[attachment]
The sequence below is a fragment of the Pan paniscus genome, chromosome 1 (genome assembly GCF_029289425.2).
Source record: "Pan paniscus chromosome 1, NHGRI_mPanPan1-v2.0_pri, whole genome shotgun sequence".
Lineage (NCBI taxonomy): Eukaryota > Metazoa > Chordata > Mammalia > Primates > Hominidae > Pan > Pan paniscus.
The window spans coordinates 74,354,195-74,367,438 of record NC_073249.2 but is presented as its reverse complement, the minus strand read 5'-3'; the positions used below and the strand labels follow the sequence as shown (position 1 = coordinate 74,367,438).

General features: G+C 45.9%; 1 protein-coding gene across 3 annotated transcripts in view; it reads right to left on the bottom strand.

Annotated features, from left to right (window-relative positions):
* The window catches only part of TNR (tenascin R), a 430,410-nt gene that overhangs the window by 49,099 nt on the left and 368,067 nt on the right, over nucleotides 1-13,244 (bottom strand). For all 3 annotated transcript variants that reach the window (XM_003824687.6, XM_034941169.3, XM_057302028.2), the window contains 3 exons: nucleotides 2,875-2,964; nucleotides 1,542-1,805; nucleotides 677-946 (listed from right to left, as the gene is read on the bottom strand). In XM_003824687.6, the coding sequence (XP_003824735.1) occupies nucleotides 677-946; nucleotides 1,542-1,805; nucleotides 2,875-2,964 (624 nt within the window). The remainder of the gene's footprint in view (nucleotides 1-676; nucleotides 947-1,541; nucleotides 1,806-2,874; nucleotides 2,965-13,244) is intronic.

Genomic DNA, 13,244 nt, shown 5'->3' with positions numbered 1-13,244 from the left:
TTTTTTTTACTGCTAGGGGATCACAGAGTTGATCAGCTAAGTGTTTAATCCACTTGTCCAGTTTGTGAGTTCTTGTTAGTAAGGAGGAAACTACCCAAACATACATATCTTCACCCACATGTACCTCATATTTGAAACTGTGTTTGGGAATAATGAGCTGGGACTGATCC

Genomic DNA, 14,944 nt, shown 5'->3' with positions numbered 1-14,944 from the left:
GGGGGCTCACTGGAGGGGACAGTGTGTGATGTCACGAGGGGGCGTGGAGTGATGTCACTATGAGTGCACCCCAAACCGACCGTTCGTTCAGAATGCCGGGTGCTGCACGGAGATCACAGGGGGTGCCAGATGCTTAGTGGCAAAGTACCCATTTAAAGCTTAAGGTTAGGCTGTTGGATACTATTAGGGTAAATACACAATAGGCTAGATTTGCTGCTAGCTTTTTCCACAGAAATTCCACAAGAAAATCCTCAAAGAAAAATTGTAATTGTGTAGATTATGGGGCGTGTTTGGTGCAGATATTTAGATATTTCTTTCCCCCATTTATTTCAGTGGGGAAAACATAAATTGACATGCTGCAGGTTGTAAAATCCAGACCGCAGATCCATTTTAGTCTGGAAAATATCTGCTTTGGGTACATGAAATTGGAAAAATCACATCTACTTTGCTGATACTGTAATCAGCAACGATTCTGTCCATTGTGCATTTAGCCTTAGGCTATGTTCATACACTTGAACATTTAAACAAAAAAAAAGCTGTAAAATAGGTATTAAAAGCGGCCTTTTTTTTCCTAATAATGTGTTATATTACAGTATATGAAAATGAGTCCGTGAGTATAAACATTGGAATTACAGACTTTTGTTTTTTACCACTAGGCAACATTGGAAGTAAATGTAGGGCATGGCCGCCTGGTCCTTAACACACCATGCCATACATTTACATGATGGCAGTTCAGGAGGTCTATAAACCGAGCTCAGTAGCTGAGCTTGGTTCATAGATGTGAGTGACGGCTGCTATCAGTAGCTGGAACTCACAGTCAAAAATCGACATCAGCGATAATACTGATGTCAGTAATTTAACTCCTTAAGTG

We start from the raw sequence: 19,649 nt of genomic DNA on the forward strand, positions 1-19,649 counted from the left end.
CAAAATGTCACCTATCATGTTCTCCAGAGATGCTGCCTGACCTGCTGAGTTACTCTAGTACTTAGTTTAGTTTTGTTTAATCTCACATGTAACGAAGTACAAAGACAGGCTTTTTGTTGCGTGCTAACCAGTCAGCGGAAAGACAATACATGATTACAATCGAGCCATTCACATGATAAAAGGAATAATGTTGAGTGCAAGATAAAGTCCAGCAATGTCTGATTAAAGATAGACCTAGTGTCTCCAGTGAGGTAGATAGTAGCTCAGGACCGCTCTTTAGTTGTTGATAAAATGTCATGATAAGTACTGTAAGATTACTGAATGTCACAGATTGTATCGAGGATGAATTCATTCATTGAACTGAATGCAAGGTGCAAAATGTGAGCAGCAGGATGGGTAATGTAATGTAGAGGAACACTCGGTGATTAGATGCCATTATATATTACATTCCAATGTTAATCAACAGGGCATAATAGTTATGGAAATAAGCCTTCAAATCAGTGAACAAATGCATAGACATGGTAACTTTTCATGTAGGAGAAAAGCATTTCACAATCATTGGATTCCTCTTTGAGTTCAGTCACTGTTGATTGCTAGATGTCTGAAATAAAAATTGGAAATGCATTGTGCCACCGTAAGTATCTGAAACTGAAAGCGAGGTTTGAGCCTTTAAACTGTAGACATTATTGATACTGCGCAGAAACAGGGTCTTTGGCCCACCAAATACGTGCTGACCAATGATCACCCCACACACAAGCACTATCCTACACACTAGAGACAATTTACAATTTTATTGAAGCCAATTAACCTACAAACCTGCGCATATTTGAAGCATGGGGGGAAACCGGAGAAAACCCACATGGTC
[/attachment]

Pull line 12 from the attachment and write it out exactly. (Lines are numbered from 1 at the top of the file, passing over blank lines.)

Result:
We start from the raw sequence: 19,649 nt of genomic DNA on the forward strand, positions 1-19,649 counted from the left end.